The pesticide industry had advance access to the European Food Safety Authority’s safety assessment of glyphosate, new CEO research shows. Shortly before the agency revealed its 2015 safety assessment for the world’s most widely-used herbicide, industry representatives were asked to file redaction requests and were even able to edit the documents at the very last minute. EFSA argues this is normal practice. EU member states’ pesticide experts will come together on 19 July to discuss the European Commission’s proposal for a 10-year reauthorisation of glyphosate.
Email correspondence between the European Food Safety Authority (EFSA) and pesticide industry lobbyists obtained through an access to documents request shows that the agency granted industry representatives advance access to its final evaluation of glyphosate in 2015, a practice the agency describes as part of its normal process. Barely two weeks before publication, EFSA asked industry to suggest which parts of the documents should be redacted. While NGOs were denied any advance access in order to “protect the integrity of the decision-making process”, the emails also contain evidence that industry obtained changes in EFSA’s final conclusions and background documents – the exact nature of these changes remains unknown but EFSA says they are normally limited to “factual errors or typos”.
In November 2015, EFSA’s final evaluation of glyphosate concluded the substance was “unlikely” to cause cancer in humans, and raised the acceptable legal exposure levels1 by 66%. Its findings at the time were diametrically opposed to those of the World Health Organisation’s International Agency for Research Against Cancer, but well-received by industry.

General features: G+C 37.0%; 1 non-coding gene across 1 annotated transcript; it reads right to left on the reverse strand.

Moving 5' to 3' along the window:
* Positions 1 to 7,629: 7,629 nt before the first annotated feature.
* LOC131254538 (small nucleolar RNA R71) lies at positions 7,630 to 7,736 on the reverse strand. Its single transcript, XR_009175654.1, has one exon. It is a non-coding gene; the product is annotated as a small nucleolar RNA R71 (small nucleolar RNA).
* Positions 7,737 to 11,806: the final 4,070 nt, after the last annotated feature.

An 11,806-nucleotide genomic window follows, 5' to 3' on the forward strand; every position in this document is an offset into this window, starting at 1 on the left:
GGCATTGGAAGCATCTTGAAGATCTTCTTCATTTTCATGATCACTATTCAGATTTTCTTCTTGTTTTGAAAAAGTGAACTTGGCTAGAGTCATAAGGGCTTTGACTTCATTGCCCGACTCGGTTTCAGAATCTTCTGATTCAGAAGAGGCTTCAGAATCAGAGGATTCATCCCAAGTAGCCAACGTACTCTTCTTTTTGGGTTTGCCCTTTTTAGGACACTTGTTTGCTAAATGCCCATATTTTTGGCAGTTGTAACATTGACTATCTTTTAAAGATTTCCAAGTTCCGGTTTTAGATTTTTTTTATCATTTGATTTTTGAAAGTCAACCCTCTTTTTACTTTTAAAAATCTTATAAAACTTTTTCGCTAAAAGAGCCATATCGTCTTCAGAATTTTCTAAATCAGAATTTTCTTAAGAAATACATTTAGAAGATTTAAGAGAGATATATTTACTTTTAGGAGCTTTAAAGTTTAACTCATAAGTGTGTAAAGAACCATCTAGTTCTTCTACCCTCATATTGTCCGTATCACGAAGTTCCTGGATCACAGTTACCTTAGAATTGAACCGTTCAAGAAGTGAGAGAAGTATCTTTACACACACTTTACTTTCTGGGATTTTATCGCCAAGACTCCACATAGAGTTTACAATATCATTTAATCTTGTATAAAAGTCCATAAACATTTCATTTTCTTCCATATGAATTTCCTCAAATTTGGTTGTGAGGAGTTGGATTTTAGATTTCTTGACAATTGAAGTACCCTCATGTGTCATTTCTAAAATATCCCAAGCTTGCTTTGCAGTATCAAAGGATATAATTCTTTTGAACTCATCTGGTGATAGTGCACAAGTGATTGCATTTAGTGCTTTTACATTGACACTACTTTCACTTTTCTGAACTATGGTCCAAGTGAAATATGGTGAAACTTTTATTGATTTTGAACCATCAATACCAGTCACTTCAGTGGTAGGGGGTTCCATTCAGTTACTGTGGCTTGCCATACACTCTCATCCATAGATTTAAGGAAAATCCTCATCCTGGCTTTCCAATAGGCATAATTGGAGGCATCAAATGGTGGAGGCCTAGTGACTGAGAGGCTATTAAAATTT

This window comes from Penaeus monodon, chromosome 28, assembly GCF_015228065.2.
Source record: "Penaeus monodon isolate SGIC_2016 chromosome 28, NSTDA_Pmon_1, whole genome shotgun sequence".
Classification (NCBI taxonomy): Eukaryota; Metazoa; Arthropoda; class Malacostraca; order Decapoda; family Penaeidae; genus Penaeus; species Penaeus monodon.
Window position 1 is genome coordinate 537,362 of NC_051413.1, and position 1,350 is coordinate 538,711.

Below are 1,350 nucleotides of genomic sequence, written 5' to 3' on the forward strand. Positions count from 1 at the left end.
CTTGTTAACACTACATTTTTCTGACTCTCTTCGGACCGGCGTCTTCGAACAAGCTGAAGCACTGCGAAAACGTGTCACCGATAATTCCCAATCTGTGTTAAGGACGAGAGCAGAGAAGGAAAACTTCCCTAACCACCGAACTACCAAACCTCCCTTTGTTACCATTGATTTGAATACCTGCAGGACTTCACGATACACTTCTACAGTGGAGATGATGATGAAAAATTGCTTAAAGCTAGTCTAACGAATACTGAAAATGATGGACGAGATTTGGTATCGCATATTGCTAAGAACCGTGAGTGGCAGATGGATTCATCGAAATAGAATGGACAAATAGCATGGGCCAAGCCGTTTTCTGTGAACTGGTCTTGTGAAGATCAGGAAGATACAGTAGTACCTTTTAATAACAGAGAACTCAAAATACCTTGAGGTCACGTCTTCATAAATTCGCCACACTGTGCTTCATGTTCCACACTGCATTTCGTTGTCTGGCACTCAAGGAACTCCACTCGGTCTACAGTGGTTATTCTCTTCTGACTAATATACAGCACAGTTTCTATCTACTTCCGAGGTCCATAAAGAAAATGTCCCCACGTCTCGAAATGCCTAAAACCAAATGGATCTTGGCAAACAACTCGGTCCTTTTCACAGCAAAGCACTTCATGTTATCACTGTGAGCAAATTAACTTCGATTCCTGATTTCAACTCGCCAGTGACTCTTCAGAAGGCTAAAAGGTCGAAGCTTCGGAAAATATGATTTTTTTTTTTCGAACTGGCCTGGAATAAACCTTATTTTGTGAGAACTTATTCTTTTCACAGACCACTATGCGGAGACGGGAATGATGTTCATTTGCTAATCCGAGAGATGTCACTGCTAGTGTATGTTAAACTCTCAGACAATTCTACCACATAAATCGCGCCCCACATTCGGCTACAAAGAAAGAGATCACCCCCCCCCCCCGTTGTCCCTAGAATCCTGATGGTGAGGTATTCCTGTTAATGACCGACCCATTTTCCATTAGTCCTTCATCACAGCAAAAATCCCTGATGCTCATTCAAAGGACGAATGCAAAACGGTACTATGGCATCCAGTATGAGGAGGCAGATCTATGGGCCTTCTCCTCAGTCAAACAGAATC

On 30 October 2015, EFSA sent an email to Knoell, a German chemical industry consultancy working for the Glyphosate Task Force, which itself is a Monsanto-led industry coalition of most glyphosate-producing companies. In the message, the agency expressed its wish to “to give you [Knoell] the opportunity to remove confidential data from the EFSA conclusion and background documents”. The email included a link with a password to access EFSA’s internal server, to enable industry lobbyists to view the agency’s final conclusions and use a “redaction software tool that blackens the relevant text and fully removes the underlying information from the document.”